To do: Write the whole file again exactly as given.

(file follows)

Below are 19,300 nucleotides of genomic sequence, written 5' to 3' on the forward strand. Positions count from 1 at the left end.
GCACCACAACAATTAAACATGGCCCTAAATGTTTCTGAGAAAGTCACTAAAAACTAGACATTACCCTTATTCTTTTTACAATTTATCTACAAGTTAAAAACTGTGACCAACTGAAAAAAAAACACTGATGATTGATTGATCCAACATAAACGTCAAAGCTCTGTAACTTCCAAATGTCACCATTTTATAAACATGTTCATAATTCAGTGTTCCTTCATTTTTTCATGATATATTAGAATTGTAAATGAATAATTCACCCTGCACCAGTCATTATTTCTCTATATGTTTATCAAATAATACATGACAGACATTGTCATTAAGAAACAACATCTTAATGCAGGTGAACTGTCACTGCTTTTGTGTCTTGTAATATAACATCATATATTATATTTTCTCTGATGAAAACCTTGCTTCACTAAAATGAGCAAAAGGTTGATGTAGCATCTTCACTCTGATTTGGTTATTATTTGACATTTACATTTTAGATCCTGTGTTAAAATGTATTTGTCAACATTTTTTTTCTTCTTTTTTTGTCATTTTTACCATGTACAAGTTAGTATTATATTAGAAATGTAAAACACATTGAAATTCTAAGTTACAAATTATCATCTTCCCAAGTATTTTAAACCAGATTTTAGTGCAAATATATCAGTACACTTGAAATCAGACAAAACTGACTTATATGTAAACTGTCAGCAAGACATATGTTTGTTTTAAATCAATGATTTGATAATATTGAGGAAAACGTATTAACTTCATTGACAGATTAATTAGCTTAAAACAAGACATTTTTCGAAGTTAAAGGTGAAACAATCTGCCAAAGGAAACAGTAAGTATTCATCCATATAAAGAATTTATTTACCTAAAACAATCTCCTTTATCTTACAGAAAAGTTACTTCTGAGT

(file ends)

Below are 19,300 nucleotides of genomic sequence, written 5' to 3' on the forward strand. Positions count from 1 at the left end.
GCACCACAACAATTAAACATGGCCCTAAATGTTTCTGAGAAAGTCACTAAAAACTAGACATTACCCTTATTCTTTTTACAATTTATCTACAAGTTAAAAACTGTGACCAACTGAAAAAAAAACACTGATGATTGATTGATCCAACATAAACGTCAAAGCTCTGTAACTTCCAAATGTCACCATTTTATAAACATGTTCATAATTCAGTGTTCCTTCATTTTTTCATGATATATTAGAATTGTAAATGAATAATTCACCCTGCACCAGTCATTATTTCTCTATATGTTTATCAAATAATACATGACAGACATTGTCATTAAGAAACAACATCTTAATGCAGGTGAACTGTCACTGCTTTTGTGTCTTGTAATATAACATCATATATTATATTTTCTCTGATGAAAACCTTGCTTCACTAAAATGAGCAAAAGGTTGATGTAGCATCTTCACTCTGATTTGGTTATTATTTGACATTTACATTTTAGATCCTGTGTTAAAATGTATTTGTCAACATTTTTTTTCTTCTTTTTTTGTCATTTTTACCATGTACAAGTTAGTATTATATTAGAAATGTAAAACACATTGAAATTCTAAGTTACAAATTATCATCTTCCCAAGTATTTTAAACCAGATTTTAGTGCAAATATATCAGTACACTTGAAATCAGACAAAACTGACTTATATGTAAACTGTCAGCAAGACATATGTTTGTTTTAAATCAATGATTTGATAATATTGAGGAAAACGTATTAACTTCATTGACAGATTAATTAGCTTAAAACAAGACATTTTTCGAAGTTAAAGGTGAAACAATCTGCCAAAGGAAACAGTAAGTATTCATCCATATAAAGAATTTATTTACCTAAAACAATCTCCTTTATCTTACAGAAAAGTTACTTCTGAGT